Monday, February 8, 2010

Returning


They warned us that it would be strange to return. The guy at the camera store wondered if my pictures of Haiti were obtained when my cruise ship stopped there. People prepare for the festive long weekend ahead: some off to Florida to play golf, others to celebrate carnival in Trinidad. Teenagers struggle with their acne breakouts. And thousands are without power in the cold and buried in snow.

I am reminded of my first glimpse of Port au Prince as we arrived at the end of the day to see well dressed people emerging from offices, students in uniform in the streets, and vendors selling fresh fruit on the sidewalks. Where, I wondered, is the catastrophe? I soon discovered that many of these apparently unaffected people were sleeping on sheets in courtyards and parks, but putting themselves together and going to work anyway.

And so life goes on.

In addition to sleeping and napping and managing my photos, I have been trying to email and fulfill promises made to Haitians to get them supplies, to connect students with opportunities abroad, and to thank the countless people who made my ten days there so special. Back at home, I want to thank the following for helping to get my trip off the ground:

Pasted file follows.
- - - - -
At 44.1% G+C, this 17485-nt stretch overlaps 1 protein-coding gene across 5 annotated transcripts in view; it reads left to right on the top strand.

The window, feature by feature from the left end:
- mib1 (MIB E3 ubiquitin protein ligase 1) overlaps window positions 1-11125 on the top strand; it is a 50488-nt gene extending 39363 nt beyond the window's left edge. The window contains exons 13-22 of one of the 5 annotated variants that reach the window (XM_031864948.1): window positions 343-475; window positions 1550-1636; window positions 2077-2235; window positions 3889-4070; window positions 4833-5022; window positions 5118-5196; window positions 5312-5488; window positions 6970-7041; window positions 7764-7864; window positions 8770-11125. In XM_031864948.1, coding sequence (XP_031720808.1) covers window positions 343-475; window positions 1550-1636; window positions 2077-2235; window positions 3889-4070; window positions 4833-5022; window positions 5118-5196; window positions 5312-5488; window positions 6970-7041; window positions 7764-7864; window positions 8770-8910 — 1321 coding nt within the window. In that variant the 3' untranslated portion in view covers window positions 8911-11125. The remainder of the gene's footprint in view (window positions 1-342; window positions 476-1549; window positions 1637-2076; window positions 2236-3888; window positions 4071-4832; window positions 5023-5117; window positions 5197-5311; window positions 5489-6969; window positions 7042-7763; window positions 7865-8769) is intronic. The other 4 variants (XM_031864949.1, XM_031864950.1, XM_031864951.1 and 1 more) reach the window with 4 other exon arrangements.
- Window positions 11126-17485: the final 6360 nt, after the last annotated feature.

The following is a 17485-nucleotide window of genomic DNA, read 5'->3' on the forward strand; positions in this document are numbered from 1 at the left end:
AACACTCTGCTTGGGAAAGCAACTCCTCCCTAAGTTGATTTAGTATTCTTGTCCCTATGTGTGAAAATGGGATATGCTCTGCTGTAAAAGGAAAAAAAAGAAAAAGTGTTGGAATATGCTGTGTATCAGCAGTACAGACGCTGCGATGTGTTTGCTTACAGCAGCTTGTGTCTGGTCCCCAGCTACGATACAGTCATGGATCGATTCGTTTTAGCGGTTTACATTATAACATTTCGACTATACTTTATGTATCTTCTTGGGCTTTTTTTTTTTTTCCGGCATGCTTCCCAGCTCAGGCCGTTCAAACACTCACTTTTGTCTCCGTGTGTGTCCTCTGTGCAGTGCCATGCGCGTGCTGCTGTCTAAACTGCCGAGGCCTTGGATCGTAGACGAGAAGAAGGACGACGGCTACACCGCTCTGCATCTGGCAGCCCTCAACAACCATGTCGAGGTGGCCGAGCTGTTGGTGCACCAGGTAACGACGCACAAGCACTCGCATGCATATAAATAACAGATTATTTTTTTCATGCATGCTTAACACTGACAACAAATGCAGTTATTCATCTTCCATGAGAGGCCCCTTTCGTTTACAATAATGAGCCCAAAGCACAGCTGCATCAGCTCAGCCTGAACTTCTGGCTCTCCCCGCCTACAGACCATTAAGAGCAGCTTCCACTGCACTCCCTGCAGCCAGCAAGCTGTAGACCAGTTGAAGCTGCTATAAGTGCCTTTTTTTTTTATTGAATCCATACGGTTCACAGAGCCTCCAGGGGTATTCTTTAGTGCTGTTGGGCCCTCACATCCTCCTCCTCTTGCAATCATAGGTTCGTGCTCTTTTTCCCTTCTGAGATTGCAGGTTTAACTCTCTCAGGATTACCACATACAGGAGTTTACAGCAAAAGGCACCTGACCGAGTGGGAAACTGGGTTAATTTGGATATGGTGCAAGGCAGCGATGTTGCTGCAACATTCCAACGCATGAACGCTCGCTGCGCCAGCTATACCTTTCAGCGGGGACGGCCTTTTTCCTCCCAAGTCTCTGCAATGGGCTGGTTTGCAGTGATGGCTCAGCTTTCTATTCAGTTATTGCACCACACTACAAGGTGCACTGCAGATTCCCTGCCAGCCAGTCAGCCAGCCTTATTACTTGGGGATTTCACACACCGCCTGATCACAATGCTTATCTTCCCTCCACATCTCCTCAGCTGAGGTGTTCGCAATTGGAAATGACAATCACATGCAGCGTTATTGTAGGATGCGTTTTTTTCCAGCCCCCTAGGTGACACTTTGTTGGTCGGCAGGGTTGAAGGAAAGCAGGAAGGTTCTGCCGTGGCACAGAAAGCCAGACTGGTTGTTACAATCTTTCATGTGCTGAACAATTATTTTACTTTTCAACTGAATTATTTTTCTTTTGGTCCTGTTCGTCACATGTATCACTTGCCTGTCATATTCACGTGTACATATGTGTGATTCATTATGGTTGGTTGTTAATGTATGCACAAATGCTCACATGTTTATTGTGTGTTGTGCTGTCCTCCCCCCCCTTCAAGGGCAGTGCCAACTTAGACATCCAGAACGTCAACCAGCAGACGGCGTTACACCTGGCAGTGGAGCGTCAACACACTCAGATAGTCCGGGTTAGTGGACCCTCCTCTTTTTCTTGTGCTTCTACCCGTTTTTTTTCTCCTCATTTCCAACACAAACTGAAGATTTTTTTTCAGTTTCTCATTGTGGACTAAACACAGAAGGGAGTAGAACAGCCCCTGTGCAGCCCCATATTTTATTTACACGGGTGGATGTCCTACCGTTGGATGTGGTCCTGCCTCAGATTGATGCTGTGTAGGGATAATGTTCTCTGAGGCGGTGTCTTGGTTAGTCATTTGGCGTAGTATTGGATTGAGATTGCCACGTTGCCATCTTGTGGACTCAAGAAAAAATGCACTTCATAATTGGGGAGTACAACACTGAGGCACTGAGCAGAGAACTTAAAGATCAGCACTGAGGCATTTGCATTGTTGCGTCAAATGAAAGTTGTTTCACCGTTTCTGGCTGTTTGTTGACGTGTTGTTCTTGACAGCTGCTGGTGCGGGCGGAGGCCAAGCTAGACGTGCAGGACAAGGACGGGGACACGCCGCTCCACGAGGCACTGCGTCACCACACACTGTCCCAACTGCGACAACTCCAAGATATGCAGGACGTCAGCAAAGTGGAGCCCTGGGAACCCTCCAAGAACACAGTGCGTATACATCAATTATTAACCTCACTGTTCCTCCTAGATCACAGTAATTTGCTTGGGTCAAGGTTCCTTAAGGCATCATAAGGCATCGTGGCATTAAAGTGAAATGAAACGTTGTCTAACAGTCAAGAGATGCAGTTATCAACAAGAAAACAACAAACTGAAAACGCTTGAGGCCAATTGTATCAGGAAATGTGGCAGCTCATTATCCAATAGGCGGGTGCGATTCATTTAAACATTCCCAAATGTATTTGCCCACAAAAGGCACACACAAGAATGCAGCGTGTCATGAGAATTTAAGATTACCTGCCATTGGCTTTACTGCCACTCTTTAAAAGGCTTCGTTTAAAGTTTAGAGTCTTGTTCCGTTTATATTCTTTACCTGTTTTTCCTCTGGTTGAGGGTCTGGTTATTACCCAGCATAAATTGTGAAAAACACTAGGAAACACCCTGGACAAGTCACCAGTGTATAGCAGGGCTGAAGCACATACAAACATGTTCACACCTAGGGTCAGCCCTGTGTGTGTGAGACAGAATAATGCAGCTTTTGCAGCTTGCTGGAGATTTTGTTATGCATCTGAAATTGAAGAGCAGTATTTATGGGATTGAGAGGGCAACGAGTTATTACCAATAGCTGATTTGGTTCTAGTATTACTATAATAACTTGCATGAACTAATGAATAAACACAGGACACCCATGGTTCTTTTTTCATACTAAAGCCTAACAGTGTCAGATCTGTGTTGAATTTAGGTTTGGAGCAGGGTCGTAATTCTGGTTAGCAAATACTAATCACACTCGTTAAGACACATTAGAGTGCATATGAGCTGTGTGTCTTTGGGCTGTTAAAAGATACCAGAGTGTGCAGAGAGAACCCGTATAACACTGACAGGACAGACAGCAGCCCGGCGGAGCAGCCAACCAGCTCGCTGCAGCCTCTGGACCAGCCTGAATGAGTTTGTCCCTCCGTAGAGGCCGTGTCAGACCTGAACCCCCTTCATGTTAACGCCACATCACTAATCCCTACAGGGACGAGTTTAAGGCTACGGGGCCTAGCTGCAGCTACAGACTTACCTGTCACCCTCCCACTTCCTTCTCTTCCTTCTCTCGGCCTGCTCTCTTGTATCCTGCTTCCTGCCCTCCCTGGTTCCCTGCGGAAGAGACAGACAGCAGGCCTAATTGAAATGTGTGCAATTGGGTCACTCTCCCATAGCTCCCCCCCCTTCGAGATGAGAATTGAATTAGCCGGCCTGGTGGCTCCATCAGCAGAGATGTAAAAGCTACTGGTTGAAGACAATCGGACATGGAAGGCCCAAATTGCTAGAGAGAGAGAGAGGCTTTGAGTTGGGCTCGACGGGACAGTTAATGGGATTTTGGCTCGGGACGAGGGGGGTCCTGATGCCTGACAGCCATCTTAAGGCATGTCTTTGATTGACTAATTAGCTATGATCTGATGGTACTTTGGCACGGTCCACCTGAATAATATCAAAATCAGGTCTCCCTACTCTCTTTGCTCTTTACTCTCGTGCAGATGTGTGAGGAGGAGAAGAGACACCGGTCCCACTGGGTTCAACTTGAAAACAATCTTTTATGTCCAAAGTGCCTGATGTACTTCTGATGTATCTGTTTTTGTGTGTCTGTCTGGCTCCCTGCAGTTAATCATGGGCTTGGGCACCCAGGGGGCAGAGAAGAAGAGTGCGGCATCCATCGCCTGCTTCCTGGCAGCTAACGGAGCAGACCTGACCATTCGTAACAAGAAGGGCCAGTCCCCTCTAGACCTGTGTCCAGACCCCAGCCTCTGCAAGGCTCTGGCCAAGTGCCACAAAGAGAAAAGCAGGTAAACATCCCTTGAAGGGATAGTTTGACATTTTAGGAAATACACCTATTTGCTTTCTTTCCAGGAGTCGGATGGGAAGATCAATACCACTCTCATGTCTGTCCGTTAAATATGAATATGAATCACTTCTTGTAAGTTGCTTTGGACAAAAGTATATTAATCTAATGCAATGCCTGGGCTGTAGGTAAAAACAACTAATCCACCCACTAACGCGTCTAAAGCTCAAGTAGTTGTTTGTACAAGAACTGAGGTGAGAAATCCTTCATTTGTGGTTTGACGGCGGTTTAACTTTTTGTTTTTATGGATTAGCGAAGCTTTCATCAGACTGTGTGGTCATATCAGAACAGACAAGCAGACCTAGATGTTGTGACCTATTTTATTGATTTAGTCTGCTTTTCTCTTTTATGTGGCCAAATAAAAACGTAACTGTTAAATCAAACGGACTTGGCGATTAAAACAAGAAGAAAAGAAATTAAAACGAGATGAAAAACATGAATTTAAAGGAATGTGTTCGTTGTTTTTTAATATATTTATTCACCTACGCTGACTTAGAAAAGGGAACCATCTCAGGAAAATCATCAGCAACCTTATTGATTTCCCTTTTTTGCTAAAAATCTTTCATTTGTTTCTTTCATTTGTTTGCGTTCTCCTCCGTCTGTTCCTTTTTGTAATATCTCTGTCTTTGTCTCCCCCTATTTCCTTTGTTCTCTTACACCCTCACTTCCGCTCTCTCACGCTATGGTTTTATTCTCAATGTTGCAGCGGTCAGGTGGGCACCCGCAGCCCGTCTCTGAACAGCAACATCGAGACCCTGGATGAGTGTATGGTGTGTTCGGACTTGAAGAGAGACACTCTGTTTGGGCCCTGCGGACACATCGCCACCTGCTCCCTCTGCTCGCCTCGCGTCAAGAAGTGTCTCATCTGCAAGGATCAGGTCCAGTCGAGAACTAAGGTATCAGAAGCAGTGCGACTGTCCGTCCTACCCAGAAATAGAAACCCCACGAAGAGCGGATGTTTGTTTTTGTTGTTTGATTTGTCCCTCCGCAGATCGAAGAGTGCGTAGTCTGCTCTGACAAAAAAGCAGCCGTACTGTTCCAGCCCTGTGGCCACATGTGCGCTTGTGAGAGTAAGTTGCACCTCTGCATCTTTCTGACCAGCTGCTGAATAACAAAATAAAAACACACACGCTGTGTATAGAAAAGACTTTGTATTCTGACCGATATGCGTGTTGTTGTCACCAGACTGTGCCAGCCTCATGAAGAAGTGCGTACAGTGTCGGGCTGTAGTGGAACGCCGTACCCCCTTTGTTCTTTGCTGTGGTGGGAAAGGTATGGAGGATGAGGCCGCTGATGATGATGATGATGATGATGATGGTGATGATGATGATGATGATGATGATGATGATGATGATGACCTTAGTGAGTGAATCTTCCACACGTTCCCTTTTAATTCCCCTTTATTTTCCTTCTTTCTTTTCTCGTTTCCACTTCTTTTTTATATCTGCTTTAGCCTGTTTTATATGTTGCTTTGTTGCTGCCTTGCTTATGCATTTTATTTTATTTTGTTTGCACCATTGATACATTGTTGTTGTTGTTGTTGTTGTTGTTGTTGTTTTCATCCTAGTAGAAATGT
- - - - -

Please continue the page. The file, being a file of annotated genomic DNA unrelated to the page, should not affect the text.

• Eastern Mountain Sports for the discount on my boots which carried me over dusty, rocky terrain
  • Maggie at CVS in Larhmont who facilitated the purchase of much needed medications to take along
  • My sister, Rose, who organized me during the 24 hours before departure
  • RedOak transportation who ferried me to JFK for free
  • Jet Blue who gave me a break on my last minute flight home from Santo Domingo
  • Greenwich Hospital for the supplies they sent which I have taken and shipped
  • Children of the Nations International who drove me to Barahona from SD and allowed me to work briefly with the 12 precious patients in their clinic in spite of our religious differences and motivations
  • ProVision which housed me in Jimani (on the border) and in Port au Prince so that I could work with their team and mine to set up the Pernier clinic (now seeing over 200 patients a day)
  • Real Medicine Foundation which went out on a limb to send me out on their first mission to Haiti/DR.
  • Robin Kaufman who as usual held it all together in my office
  • Drs Ross and Avvocato who covered my practice
  • Countless friends and family who cared for my kids and home while I was absent
The stories are circulating in my head. They will emerge on paper soon. Stay tuned. Meanwhile,
senses for the day:

sight: bare trees and my pictures of the tropics
sound: my crackling fire and flush toilets
smell: cold winter air and bath oil
taste: homemade chocolate chip cookies and white wine
touch: my clean hair

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